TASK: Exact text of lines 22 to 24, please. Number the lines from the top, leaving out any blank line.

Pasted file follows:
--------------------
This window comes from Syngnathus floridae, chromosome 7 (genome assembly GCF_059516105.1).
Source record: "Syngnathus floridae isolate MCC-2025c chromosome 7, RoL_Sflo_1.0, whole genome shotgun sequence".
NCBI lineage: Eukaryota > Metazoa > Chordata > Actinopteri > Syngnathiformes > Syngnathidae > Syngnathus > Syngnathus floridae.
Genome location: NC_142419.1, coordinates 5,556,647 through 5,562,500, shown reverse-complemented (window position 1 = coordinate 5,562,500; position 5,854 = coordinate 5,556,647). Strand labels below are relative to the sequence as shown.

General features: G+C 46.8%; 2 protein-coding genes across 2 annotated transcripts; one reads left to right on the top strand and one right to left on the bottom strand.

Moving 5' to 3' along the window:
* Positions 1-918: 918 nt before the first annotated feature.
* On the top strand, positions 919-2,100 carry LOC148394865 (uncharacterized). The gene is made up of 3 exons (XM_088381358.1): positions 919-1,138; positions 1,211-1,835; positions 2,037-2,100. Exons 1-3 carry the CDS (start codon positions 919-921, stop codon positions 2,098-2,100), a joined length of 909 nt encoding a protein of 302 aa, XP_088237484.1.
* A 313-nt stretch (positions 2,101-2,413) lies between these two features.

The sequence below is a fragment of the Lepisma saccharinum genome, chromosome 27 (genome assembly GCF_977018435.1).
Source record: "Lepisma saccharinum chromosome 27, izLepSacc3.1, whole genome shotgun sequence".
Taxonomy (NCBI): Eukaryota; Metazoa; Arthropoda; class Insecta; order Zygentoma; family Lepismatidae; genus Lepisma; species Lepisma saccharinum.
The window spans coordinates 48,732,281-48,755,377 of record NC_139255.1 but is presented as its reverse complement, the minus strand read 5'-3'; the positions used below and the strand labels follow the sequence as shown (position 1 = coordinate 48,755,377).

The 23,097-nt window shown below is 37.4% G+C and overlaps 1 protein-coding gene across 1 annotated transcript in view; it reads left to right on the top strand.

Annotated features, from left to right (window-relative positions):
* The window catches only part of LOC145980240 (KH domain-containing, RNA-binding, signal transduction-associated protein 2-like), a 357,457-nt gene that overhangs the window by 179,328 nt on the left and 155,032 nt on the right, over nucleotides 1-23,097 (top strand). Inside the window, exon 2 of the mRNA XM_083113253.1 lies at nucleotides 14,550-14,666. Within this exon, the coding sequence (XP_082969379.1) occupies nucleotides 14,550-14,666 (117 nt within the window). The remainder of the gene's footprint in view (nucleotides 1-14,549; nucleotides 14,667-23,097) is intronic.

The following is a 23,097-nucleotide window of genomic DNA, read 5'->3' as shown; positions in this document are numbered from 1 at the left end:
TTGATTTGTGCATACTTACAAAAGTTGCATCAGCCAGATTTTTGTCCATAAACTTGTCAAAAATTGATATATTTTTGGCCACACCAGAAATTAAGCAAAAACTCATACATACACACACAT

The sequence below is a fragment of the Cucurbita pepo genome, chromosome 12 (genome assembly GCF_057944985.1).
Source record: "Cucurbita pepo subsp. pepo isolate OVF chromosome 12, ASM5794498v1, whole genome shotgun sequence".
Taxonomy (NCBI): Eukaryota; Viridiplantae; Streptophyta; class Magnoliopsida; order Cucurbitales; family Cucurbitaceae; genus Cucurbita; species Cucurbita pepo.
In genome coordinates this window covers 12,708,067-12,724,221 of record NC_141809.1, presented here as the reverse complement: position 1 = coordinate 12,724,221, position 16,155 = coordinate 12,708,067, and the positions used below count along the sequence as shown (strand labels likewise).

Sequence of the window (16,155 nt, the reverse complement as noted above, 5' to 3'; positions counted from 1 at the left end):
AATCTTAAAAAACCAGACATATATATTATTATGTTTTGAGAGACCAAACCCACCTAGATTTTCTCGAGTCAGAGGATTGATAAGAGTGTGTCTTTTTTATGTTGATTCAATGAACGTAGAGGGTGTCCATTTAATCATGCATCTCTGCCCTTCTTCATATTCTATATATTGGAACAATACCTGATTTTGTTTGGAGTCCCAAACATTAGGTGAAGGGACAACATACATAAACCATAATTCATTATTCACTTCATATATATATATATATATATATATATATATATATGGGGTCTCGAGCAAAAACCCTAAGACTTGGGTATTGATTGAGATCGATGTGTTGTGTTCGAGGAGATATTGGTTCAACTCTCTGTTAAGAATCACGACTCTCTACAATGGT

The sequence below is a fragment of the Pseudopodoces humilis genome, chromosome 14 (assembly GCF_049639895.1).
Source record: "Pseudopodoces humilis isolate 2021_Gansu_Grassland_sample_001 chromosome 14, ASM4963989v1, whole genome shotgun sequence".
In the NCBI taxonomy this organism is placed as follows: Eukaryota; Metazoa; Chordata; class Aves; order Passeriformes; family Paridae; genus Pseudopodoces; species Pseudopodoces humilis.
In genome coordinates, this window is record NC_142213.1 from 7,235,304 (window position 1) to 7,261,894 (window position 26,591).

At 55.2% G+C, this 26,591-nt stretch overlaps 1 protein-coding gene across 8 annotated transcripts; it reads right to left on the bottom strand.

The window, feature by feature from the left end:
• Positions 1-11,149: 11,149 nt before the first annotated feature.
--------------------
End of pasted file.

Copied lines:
In genome coordinates this window covers 12,708,067-12,724,221 of record NC_141809.1, presented here as the reverse complement: position 1 = coordinate 12,724,221, position 16,155 = coordinate 12,708,067, and the positions used below count along the sequence as shown (strand labels likewise).

Sequence of the window (16,155 nt, the reverse complement as noted above, 5' to 3'; positions counted from 1 at the left end):
AATCTTAAAAAACCAGACATATATATTATTATGTTTTGAGAGACCAAACCCACCTAGATTTTCTCGAGTCAGAGGATTGATAAGAGTGTGTCTTTTTTATGTTGATTCAATGAACGTAGAGGGTGTCCATTTAATCATGCATCTCTGCCCTTCTTCATATTCTATATATTGGAACAATACCTGATTTTGTTTGGAGTCCCAAACATTAGGTGAAGGGACAACATACATAAACCATAATTCATTATTCACTTCATATATATATATATATATATATATATATATATATGGGGTCTCGAGCAAAAACCCTAAGACTTGGGTATTGATTGAGATCGATGTGTTGTGTTCGAGGAGATATTGGTTCAACTCTCTGTTAAGAATCACGACTCTCTACAATGGT